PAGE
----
What do the main temperature datasets say about recent warming? The instrumental temperature records including the GISS dataset, the British HadCRUT4, and the NOAA NCDC find that average global temperature increased. GISS is the highest reporting a rate between 1951 and 2012 of 0.124 C° ± 0.020 per decade. NCDC finds the rate is 0.118 C° ± 0.021, and HadCRUT4 is lowest at 0.106 C° ± 0.027 per decade. The per decade trends for the period after 1979 is 0.161 C° ± 0.033 for GISS; 0.151 C° ± 0.037 for NCDC; and 0.155 C° ± 0.033 for HadCRUT4. The period after 1979 is relevant not only because global average temperatures seemed to have jumped in the 1970s, but because the instrumental record can be compared to the satellite temperature record. Two groups process the data (a.k.a. “adjusted”) from the NOAA satellites to produce separate records. As frequent Reason readers know I tend to follow the results from the University of Alabama in Huntsville. UAH climatologists who are quite skeptical of predictions of catastrophic climate change report that since 1979 the atmosphere has warmed at rate of 0.14 C° per decade. Using satellite data, the private research company Remote Sensing Systems finds that the atmosphere has warmed at an average rate of about 0.13 C° per decade. Interestingly, the RSS reports that the models most closely match the satellite temperature trends for the arctic region.

 

Global Average Temperature Increase 1951-2012 per decade rate 1979-2012/14 per decade rate
GISS 0.124 C° 0.161 C°
NCDC 0.118 C° 0.151 C°
HadCRUT4 0.106 C° 0.155 C°
UAH   0.140 C°
RSS   0.130  C°

To recap: All of the global temperature records find that the atmosphere has warmed in recent decades. The difference between the high and the low trends in the datasets since 1979 is 0.03 C° per decade. Summed over the past 35 years, temperatures have increased by at most 0.56 C° and at least by 0.455 C°, that is to say, a difference of about one-tenth of a degree Celsius. Additionally, it appears that global average temperature jumped to a new higher level in the late 1990s and has more or less “paused” since then. This is why so many climatologists repeat the mantra that the hottest years in the instrumental record have all occurred after 1998.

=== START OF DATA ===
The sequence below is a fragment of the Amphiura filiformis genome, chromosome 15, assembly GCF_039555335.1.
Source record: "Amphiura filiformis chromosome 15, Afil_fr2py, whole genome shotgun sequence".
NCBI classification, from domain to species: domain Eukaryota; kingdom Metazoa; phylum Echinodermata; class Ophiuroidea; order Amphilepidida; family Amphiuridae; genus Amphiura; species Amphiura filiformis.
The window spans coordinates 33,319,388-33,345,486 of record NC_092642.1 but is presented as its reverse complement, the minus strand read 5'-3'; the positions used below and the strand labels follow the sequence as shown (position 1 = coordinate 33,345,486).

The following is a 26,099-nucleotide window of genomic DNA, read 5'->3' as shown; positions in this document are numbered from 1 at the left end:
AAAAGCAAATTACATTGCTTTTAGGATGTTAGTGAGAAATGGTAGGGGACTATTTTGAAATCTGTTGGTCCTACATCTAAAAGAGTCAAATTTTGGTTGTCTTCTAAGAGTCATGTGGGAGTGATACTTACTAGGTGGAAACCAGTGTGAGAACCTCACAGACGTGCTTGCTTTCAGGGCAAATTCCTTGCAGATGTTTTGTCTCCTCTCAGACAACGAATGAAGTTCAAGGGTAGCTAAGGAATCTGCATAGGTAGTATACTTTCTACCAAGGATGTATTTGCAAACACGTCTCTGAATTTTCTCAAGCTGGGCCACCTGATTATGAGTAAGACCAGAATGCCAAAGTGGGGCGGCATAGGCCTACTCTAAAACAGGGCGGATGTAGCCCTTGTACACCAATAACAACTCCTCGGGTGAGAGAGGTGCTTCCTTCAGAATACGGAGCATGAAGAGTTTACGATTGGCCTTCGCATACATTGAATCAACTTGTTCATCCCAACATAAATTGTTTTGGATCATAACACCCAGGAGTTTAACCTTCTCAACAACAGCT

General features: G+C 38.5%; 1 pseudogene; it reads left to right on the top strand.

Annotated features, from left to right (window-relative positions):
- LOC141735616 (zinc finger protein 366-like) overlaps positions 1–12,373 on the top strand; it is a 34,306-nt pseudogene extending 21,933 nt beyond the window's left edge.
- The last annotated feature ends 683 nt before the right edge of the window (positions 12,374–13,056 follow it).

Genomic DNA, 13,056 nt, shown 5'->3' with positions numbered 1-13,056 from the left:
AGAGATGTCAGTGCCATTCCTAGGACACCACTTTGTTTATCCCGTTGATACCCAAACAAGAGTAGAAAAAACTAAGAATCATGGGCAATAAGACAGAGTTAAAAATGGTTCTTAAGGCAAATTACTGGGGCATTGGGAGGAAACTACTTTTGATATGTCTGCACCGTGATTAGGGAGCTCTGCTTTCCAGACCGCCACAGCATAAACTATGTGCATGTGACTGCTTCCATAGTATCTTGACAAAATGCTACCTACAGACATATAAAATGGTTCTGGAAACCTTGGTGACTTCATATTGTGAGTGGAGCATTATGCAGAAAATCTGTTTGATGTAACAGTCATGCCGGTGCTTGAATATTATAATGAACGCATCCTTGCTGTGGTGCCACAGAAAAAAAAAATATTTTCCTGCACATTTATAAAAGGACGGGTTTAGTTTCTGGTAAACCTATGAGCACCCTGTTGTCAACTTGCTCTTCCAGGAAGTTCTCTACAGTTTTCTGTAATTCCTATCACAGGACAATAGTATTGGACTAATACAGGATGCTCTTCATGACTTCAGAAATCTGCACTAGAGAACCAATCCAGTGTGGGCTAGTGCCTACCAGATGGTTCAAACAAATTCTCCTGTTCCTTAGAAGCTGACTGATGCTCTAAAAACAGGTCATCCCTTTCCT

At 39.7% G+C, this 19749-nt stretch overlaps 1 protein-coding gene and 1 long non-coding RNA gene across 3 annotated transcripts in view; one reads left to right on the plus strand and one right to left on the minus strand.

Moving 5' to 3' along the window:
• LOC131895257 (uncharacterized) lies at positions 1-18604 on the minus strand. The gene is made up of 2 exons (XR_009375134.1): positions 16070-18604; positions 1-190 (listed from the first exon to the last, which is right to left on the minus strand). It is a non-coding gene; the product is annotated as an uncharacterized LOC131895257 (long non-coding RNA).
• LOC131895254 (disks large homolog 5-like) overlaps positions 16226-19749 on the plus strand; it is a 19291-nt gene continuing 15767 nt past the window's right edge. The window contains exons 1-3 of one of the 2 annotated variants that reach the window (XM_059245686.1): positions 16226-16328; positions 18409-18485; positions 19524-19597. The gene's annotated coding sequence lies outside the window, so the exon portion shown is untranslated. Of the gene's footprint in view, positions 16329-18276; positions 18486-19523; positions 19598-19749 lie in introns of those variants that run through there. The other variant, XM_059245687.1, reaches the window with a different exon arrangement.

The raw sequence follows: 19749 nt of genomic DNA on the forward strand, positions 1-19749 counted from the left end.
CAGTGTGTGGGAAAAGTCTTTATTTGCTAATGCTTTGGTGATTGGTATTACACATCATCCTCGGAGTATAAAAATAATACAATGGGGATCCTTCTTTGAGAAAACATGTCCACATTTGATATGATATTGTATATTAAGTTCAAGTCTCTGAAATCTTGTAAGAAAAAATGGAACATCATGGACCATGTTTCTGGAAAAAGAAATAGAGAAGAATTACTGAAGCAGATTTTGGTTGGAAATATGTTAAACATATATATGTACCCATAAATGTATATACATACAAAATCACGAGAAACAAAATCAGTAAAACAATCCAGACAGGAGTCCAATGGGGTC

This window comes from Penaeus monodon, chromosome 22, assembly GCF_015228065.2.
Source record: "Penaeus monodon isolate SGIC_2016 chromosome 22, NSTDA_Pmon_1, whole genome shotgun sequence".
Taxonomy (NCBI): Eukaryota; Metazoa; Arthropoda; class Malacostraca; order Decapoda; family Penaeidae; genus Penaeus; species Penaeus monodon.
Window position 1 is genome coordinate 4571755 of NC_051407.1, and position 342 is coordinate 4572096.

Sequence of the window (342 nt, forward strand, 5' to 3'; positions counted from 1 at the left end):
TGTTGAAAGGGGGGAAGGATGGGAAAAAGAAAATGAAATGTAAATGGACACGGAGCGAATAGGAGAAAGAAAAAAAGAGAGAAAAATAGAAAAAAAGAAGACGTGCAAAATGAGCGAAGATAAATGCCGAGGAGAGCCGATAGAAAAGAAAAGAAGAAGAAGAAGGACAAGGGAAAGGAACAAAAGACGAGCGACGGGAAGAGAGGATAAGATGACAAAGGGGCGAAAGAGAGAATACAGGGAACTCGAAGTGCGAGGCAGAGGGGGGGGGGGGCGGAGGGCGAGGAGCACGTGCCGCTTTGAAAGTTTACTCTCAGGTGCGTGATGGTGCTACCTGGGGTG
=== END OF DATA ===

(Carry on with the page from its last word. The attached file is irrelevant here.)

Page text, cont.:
Nevertheless whatever suspect “adjustments” that may have been made they have barely changed the trend in any of the datasets.

I very much appreciate you sending along the link to the “Response to the Data or Dogma Hearing” by Santer and Mears. It certainly does show that there is some scientific back-and-forth over what the proper adjustments to the satellite data should be, specifically the recent Po-Chedley et al. articles. But it is certainly not the case that research has conclusively shown, as implied by your video, that the UAH dataset is less accurate than the surface datasets or the RSS dataset.

Interestingly, you will note when I wrote my Overhyped Scandal article cited above that the RSS satellite trend was actually lower than the UAH trend.

Subsequent to my Overhyped Scandal article, UAH announced a new version 6.0 of their dataset which LOWERED their global lower troposphere temperature trend from 0.14 C per decade to 0.11 per decade. See URL: http://www.drroyspencer.com/wp-content/uploads/Version-61.pdf

This, of course, contradicts the implication by Admiral Titley in your video that UAH has had to repeatedly and only adjust its temperature data upward.

I will note that on the very day in 2005 that Science published the RSS critique of the UAH data (and two related articles), I wrote an article stating, “We’re All Global Warmers Now.” See URL: https://reason.com/archives/2005/08/11/were-all-global-warmers-now

Finally, in your video Dessler from Texas A&M states: “This goes to show you the amount of confirmation bias that is actually going on in this debate…[they accept the UAH data] uncritically because it tells them what they want to hear.”  This is a very astute observation that applies more broadly than either you or he intended.

In the interest of open discussion on this important topic, I hope that you will post, as you did my earlier Reason blogpost, this email response over at climatecrocks.com.

Regards,

Ron Bailey

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My response, below:

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Is this an example of the “stuff we don’t expect that we expect.”?

Barnegat, NJ, police tweeted this vid from a coastal strip during the ongoing Winter storm Jonas, and issued mandatory evacuation orders.

Paul Douglas retweeted and noted that flooding was higher than predicted.

Mashable tweeted the image below.

jonas_mashableNJ

bet_onclimate

Paywalled piece from the Times of London on the recent “climate bet” I reported on the other day, from Leo Hickman’s twitter feed.